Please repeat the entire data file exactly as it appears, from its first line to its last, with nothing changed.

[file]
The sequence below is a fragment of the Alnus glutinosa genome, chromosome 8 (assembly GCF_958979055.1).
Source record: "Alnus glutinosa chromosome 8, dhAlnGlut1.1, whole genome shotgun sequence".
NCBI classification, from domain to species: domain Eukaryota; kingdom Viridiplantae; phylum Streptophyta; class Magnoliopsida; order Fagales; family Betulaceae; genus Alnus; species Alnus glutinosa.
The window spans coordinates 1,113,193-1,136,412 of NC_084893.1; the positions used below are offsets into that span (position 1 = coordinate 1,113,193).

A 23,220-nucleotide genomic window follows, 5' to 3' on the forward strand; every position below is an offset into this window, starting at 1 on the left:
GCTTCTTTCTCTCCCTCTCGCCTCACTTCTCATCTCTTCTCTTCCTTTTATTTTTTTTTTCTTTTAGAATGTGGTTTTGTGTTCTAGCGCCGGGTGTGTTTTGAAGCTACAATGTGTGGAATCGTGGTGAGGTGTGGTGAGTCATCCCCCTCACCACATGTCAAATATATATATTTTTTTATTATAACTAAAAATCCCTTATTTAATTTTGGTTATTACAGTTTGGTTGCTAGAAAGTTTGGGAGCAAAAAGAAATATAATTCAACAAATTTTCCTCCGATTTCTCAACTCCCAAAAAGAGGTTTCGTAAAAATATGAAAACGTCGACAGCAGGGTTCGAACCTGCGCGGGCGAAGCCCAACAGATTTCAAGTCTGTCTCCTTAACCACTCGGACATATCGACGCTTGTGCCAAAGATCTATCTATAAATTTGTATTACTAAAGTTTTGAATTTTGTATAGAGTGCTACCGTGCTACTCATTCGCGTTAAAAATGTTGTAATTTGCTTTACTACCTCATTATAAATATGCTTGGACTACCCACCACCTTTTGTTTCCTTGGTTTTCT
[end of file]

The sequence below is a fragment of the Alnus glutinosa genome, chromosome 8 (assembly GCF_958979055.1).
Source record: "Alnus glutinosa chromosome 8, dhAlnGlut1.1, whole genome shotgun sequence".
NCBI classification, from domain to species: domain Eukaryota; kingdom Viridiplantae; phylum Streptophyta; class Magnoliopsida; order Fagales; family Betulaceae; genus Alnus; species Alnus glutinosa.
The window spans coordinates 1,113,193-1,136,412 of NC_084893.1; the positions used below are offsets into that span (position 1 = coordinate 1,113,193).

A 23,220-nucleotide genomic window follows, 5' to 3' on the forward strand; every position below is an offset into this window, starting at 1 on the left:
GCTTCTTTCTCTCCCTCTCGCCTCACTTCTCATCTCTTCTCTTCCTTTTATTTTTTTTTTCTTTTAGAATGTGGTTTTGTGTTCTAGCGCCGGGTGTGTTTTGAAGCTACAATGTGTGGAATCGTGGTGAGGTGTGGTGAGTCATCCCCCTCACCACATGTCAAATATATATATTTTTTTATTATAACTAAAAATCCCTTATTTAATTTTGGTTATTACAGTTTGGTTGCTAGAAAGTTTGGGAGCAAAAAGAAATATAATTCAACAAATTTTCCTCCGATTTCTCAACTCCCAAAAAGAGGTTTCGTAAAAATATGAAAACGTCGACAGCAGGGTTCGAACCTGCGCGGGCGAAGCCCAACAGATTTCAAGTCTGTCTCCTTAACCACTCGGACATATCGACGCTTGTGCCAAAGATCTATCTATAAATTTGTATTACTAAAGTTTTGAATTTTGTATAGAGTGCTACCGTGCTACTCATTCGCGTTAAAAATGTTGTAATTTGCTTTACTACCTCATTATAAATATGCTTGGACTACCCACCACCTTTTGTTTCCTTGGTTTTCT